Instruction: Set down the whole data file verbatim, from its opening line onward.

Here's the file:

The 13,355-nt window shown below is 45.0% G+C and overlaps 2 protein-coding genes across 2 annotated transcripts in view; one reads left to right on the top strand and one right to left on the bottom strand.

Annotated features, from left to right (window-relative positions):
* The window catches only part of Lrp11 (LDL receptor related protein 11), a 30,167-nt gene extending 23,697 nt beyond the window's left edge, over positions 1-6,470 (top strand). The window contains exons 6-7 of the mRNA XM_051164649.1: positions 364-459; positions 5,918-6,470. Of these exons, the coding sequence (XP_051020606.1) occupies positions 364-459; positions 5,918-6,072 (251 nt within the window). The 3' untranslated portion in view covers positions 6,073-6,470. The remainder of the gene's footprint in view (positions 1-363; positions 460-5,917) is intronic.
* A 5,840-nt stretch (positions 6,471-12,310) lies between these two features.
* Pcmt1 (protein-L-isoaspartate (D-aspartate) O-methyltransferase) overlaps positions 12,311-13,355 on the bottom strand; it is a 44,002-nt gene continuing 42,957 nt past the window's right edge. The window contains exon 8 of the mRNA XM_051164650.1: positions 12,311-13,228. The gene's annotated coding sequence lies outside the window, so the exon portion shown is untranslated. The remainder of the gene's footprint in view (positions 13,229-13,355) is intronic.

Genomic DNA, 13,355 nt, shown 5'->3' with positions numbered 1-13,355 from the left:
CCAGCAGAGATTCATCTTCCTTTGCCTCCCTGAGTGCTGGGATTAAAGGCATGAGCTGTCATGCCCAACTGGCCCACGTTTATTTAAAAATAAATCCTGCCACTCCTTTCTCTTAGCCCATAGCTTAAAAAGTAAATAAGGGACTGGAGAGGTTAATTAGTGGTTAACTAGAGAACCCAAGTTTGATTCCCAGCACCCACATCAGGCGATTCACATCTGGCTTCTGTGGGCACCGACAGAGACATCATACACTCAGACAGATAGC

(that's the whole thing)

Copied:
The 13,355-nt window shown below is 45.0% G+C and overlaps 2 protein-coding genes across 2 annotated transcripts in view; one reads left to right on the top strand and one right to left on the bottom strand.

Annotated features, from left to right (window-relative positions):
* The window catches only part of Lrp11 (LDL receptor related protein 11), a 30,167-nt gene extending 23,697 nt beyond the window's left edge, over positions 1-6,470 (top strand). The window contains exons 6-7 of the mRNA XM_051164649.1: positions 364-459; positions 5,918-6,470. Of these exons, the coding sequence (XP_051020606.1) occupies positions 364-459; positions 5,918-6,072 (251 nt within the window). The 3' untranslated portion in view covers positions 6,073-6,470. The remainder of the gene's footprint in view (positions 1-363; positions 460-5,917) is intronic.
* A 5,840-nt stretch (positions 6,471-12,310) lies between these two features.
* Pcmt1 (protein-L-isoaspartate (D-aspartate) O-methyltransferase) overlaps positions 12,311-13,355 on the bottom strand; it is a 44,002-nt gene continuing 42,957 nt past the window's right edge. The window contains exon 8 of the mRNA XM_051164650.1: positions 12,311-13,228. The gene's annotated coding sequence lies outside the window, so the exon portion shown is untranslated. The remainder of the gene's footprint in view (positions 13,229-13,355) is intronic.

Genomic DNA, 13,355 nt, shown 5'->3' with positions numbered 1-13,355 from the left:
CCAGCAGAGATTCATCTTCCTTTGCCTCCCTGAGTGCTGGGATTAAAGGCATGAGCTGTCATGCCCAACTGGCCCACGTTTATTTAAAAATAAATCCTGCCACTCCTTTCTCTTAGCCCATAGCTTAAAAAGTAAATAAGGGACTGGAGAGGTTAATTAGTGGTTAACTAGAGAACCCAAGTTTGATTCCCAGCACCCACATCAGGCGATTCACATCTGGCTTCTGTGGGCACCGACAGAGACATCATACACTCAGACAGATAGC